Most people think that a motion activated spotlight will chase away unwanted wildlife. This is true for the first encounter, but after that most Florida animals will adapt. Raccoons will react and run the first time they encounter it, but if there is no threat when the light comes on, (i.e. a person yelling at them) they learn it is just a light and disregard it and go about their business. Armadillos won’t see the light, they are nearly blind. Possums will play dead and then go about their business if no one comes to chase them off. Lastly, bears will be curious about the light and why it comes on and have been known to actually try to figure out how to make it go on and off. The one type of wildlife that does react to it is panthers; they do tend to shy away from the light. Everyone else just gets used to it and goes on with their business as usual.
Domesticated or feral cats and dogs will react to the light. If they are totally feral (wild with no human contact) they will stay away from the area of the light, but if they are strays that have had human contact, they can be attracted to it. Mice, bats and other small vermin such as fruit rats or voles will shy away the edges but move around it, often setting it off repeatedly as they go about their lives in your yard.
Animals have learned to adapt to the presence of humans and often learn the habits of the people better than the people know the habits of the animals. So a spotlight might give an initial shock to them but they will adapt and not be scared off by it for more than a few times.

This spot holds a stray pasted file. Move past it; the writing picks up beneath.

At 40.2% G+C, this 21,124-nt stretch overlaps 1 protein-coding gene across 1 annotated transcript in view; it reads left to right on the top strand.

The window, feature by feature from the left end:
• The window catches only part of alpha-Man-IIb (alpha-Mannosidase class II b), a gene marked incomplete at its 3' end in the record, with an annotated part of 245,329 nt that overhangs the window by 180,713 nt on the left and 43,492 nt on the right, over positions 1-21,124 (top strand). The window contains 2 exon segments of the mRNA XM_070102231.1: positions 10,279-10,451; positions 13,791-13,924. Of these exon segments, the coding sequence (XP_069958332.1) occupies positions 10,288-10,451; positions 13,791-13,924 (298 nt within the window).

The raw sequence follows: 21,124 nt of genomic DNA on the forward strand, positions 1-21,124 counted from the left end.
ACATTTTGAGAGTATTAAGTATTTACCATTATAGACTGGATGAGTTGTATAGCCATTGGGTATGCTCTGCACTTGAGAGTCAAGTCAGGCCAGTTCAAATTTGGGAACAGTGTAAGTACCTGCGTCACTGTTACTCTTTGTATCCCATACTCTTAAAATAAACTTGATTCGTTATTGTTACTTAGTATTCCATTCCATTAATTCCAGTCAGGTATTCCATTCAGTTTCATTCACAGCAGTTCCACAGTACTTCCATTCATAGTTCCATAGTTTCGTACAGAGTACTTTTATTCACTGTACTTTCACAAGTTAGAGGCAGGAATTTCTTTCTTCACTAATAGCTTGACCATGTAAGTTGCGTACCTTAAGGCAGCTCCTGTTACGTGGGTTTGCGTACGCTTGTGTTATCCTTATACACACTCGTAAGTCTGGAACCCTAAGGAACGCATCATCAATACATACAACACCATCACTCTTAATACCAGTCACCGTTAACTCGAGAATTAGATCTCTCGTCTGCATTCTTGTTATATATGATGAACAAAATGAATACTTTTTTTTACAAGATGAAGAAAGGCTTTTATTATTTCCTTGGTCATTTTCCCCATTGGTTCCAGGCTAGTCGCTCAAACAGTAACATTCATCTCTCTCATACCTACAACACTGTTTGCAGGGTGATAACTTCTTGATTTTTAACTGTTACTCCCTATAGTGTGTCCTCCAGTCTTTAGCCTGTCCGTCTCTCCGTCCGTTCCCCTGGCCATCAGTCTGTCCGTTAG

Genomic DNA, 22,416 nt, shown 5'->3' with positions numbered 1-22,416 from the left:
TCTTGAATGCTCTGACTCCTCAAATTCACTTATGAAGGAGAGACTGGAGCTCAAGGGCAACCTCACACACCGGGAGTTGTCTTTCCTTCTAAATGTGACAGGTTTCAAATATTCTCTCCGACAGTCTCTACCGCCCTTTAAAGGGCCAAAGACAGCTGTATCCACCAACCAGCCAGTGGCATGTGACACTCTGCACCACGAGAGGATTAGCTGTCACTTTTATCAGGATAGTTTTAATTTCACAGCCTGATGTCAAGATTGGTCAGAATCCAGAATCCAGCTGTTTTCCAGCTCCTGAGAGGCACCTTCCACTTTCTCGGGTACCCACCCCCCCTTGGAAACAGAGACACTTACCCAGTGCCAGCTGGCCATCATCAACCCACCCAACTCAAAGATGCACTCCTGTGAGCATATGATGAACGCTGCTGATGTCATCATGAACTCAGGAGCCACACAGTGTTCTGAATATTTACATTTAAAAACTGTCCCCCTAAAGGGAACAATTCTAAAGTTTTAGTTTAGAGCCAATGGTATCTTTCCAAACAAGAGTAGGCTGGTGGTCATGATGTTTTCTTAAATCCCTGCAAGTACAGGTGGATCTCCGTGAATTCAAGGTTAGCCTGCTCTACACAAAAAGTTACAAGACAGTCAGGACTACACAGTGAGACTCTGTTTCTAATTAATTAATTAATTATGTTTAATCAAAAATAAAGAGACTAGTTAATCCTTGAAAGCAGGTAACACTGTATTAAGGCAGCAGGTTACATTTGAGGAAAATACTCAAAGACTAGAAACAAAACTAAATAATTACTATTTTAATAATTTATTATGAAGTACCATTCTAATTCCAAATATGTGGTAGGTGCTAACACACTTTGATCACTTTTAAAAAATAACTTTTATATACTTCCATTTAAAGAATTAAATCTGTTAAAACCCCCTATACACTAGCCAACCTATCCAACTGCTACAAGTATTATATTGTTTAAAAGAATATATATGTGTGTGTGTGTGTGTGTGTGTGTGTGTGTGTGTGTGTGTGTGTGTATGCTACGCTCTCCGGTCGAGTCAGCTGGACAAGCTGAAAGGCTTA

A better solution is the use of owl statues placed with a LED lighting system so that animals see the shape of a natural predator in the shadows. Movable statues are even better because if the figure is always in the same place they will get used to it. If the predator shape moves around the yard, the animals will react instinctively to avoid it and eventually view that yard as a threat zone. The exception to this of course is bears; they like to play with the owl statues, but bears are pretty much the exception to every rule in Florida.
If you want to keep out the wildlife as much as possible, going with the owl statue is a much better and less costly idea than using motion detector spotlights. It will also be much less likely to cause you to go insane constantly checking to see what tripped the light. Unless you are right at the window when it goes on, you won’t see what tripped it — the wildlife will have gone by the time you get there. You will be left wondering what was out there, and that can be far worse than having a raccoon in the garbage.
[sgmb id=”1″ customimageurl=”” ]